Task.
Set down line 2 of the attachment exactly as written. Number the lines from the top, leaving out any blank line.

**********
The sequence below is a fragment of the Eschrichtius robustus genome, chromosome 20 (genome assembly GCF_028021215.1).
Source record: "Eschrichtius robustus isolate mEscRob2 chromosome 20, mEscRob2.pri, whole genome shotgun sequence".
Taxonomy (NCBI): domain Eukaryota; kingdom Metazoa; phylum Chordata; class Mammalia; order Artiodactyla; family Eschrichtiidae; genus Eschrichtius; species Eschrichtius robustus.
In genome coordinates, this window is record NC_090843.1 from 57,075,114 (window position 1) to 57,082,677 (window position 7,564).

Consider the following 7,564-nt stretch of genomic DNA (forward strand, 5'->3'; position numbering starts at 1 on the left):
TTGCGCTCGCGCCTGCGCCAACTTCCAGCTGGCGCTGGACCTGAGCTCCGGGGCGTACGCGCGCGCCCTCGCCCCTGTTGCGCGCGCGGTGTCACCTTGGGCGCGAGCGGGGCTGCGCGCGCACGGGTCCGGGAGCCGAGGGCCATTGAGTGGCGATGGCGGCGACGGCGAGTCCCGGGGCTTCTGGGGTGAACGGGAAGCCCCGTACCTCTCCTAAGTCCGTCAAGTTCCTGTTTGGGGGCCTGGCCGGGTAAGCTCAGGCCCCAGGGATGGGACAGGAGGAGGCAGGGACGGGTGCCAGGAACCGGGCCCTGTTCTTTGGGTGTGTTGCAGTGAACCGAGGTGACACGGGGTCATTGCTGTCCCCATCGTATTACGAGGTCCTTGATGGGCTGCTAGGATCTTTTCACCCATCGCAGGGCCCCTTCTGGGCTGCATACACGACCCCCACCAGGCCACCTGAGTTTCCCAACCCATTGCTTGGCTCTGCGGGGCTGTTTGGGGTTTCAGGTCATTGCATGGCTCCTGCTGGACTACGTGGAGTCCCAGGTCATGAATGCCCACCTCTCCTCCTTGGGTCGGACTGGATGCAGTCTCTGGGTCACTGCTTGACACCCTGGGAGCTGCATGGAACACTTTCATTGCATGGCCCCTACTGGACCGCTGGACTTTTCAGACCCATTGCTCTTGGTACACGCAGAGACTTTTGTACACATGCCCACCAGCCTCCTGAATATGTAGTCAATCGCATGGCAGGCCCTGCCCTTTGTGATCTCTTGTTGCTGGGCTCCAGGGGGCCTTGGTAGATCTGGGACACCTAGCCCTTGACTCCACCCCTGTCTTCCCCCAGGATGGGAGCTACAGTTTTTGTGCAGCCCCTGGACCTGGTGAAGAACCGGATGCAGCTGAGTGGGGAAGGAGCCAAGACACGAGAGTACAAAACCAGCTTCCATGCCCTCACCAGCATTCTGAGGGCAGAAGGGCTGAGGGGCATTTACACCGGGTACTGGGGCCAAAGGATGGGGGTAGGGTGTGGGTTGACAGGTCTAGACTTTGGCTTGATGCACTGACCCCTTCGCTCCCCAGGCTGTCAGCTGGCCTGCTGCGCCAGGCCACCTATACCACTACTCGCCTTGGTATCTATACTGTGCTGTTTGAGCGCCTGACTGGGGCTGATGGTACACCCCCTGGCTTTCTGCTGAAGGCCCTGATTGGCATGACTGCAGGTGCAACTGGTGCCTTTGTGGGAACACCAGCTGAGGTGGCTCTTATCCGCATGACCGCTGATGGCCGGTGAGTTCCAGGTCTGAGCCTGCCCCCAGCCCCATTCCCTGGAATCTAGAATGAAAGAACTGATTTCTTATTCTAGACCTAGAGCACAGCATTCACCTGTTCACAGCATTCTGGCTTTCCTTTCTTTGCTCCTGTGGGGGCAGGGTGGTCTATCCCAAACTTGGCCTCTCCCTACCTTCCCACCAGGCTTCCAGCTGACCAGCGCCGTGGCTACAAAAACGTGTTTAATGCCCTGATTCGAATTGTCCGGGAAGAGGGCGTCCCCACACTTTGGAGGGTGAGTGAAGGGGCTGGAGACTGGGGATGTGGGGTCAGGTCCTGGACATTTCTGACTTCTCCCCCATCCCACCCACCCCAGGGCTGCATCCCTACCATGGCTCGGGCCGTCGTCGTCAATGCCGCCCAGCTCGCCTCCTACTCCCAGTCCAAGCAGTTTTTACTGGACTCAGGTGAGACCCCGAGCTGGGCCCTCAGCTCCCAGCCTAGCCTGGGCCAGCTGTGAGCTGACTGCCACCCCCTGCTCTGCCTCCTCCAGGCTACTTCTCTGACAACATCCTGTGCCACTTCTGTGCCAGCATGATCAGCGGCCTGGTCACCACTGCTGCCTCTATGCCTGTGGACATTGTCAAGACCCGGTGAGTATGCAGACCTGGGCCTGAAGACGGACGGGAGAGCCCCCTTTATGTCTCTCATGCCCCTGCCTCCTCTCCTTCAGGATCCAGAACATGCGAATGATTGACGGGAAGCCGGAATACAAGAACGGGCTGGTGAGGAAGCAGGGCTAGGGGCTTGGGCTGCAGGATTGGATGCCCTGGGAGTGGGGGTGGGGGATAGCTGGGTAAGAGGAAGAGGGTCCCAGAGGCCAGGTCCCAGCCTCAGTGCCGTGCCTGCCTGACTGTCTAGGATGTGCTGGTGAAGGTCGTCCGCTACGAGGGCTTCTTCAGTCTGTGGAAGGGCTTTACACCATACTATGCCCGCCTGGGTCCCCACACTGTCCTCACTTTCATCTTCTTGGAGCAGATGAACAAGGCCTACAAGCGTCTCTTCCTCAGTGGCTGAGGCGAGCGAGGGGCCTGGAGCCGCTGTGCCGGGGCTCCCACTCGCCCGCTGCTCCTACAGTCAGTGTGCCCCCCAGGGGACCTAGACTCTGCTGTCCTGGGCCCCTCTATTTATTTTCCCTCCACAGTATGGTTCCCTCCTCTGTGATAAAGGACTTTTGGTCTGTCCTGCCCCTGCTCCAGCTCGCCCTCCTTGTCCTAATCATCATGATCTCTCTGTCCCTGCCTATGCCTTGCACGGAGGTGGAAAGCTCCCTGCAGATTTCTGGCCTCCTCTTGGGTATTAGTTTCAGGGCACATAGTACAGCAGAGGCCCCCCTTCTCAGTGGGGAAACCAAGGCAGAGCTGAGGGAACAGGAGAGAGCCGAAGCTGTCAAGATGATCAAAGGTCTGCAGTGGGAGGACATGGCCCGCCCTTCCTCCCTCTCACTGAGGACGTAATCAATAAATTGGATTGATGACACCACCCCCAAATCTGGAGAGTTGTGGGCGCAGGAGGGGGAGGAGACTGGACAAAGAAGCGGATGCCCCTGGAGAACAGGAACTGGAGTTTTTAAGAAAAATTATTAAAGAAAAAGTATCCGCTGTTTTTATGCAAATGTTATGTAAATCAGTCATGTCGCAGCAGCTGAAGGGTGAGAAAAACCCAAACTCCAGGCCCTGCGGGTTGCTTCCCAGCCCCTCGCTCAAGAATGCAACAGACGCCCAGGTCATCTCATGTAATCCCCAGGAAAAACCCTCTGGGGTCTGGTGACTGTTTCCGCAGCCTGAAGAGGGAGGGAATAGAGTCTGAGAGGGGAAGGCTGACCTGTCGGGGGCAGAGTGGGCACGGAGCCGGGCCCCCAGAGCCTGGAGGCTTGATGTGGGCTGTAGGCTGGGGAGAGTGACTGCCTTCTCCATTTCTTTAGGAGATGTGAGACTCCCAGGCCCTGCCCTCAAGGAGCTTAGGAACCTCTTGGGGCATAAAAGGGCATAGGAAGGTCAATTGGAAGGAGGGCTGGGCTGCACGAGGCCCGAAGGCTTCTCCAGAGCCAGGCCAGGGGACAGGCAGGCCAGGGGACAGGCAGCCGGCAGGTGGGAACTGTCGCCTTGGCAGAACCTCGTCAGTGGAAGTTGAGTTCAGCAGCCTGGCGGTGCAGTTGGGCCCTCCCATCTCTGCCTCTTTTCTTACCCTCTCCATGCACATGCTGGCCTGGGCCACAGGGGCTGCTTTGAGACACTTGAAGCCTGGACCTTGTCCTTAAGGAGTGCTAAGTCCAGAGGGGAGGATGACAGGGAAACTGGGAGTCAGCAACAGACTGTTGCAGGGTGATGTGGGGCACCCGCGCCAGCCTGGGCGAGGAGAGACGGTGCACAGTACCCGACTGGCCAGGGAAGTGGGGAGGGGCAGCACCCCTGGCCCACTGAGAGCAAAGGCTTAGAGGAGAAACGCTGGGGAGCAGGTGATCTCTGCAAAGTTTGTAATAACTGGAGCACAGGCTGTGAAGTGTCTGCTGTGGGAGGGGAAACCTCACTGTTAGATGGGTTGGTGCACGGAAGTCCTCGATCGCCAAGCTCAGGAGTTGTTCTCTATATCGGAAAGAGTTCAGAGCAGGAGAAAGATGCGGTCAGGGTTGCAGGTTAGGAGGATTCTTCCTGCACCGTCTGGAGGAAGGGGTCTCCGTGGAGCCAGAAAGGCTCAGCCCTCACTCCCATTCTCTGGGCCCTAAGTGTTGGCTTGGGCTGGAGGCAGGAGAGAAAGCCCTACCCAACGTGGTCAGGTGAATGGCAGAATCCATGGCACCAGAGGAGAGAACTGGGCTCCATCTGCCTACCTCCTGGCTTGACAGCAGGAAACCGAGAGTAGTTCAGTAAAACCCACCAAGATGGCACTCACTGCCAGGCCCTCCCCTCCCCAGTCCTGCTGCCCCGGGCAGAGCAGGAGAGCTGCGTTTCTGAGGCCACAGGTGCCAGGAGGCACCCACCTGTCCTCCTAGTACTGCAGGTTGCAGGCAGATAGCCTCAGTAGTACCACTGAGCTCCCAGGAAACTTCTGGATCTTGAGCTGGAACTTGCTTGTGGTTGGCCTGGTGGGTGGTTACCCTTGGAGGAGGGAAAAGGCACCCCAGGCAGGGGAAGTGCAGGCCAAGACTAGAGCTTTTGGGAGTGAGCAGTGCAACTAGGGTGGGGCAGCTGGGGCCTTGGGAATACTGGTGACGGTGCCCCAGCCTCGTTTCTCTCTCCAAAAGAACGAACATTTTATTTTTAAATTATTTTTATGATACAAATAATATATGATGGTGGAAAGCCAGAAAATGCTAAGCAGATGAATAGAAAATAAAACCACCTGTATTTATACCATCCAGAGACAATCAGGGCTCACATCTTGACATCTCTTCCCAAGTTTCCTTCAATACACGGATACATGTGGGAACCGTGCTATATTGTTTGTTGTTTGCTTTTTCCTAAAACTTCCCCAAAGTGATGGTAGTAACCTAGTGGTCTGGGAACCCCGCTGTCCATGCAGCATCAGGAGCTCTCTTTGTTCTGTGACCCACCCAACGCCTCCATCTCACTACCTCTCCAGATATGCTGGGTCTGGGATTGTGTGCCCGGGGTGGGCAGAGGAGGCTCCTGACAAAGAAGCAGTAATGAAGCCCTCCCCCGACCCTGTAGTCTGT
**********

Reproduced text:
Source record: "Eschrichtius robustus isolate mEscRob2 chromosome 20, mEscRob2.pri, whole genome shotgun sequence".